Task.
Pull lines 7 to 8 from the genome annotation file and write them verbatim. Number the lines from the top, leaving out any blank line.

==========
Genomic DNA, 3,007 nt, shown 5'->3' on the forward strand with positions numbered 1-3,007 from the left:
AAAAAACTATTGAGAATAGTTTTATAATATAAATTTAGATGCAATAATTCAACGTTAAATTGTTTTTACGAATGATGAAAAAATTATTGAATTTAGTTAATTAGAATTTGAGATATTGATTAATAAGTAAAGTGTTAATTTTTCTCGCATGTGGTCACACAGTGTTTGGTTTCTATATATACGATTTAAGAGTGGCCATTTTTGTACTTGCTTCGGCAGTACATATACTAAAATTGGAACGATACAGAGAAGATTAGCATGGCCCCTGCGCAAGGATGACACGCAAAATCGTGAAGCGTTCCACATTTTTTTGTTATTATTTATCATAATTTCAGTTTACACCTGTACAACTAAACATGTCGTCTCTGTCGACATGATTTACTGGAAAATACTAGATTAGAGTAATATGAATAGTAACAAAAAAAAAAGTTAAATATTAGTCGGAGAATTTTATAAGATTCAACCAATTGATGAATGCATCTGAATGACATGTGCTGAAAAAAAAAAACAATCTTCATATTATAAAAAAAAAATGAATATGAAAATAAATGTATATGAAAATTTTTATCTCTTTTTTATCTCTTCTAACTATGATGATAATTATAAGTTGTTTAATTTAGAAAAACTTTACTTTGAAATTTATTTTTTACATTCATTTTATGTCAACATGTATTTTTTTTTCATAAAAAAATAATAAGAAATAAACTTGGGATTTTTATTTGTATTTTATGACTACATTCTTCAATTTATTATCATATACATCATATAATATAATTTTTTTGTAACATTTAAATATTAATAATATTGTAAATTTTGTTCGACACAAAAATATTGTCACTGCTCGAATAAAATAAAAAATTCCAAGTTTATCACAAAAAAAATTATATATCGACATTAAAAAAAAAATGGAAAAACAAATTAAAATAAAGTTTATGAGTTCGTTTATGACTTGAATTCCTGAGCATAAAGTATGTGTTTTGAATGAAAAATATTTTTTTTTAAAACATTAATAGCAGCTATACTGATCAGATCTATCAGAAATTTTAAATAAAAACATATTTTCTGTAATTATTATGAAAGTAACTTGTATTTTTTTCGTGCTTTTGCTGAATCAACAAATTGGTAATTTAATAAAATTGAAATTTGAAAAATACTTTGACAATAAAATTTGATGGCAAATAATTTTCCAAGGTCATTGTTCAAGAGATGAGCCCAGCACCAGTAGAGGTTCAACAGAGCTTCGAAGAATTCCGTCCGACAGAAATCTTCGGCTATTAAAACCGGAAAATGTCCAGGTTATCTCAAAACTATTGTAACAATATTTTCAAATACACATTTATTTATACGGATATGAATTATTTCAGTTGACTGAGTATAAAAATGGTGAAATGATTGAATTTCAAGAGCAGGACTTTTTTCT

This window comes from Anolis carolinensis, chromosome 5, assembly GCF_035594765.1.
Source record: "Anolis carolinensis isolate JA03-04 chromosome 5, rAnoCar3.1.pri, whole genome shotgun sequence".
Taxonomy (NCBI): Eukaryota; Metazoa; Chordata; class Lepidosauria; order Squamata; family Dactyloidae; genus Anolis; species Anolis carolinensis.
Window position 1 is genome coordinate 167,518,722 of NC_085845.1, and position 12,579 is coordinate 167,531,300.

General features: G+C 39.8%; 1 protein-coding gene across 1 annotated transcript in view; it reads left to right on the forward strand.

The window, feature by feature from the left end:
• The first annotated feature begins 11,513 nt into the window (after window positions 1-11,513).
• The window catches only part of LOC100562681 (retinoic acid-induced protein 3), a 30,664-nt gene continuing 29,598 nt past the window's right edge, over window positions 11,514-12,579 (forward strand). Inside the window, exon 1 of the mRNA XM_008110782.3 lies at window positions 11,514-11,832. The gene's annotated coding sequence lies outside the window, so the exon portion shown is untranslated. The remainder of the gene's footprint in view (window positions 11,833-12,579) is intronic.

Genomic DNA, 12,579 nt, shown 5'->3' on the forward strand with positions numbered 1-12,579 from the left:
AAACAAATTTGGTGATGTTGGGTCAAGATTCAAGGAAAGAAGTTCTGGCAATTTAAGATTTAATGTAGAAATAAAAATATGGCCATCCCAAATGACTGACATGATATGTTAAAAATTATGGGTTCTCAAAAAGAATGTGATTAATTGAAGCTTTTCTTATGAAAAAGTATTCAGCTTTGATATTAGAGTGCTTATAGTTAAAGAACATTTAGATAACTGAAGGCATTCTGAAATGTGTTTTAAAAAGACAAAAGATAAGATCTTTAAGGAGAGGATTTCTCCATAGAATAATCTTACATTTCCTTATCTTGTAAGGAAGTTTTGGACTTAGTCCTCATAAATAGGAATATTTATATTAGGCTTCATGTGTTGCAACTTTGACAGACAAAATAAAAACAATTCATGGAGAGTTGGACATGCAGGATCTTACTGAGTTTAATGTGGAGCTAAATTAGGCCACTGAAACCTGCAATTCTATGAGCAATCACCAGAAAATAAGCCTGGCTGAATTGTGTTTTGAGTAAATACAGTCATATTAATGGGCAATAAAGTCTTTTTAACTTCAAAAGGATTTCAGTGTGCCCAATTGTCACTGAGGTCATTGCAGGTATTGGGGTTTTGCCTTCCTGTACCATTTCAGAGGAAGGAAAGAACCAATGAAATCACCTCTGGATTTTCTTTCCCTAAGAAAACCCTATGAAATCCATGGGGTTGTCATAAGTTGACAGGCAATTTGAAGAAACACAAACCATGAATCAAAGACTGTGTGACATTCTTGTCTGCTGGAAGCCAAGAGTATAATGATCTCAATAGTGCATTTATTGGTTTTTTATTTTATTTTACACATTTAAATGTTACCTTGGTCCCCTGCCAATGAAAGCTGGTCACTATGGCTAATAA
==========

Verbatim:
General features: G+C 39.8%; 1 protein-coding gene across 1 annotated transcript in view; it reads left to right on the forward strand.

The window, feature by feature from the left end: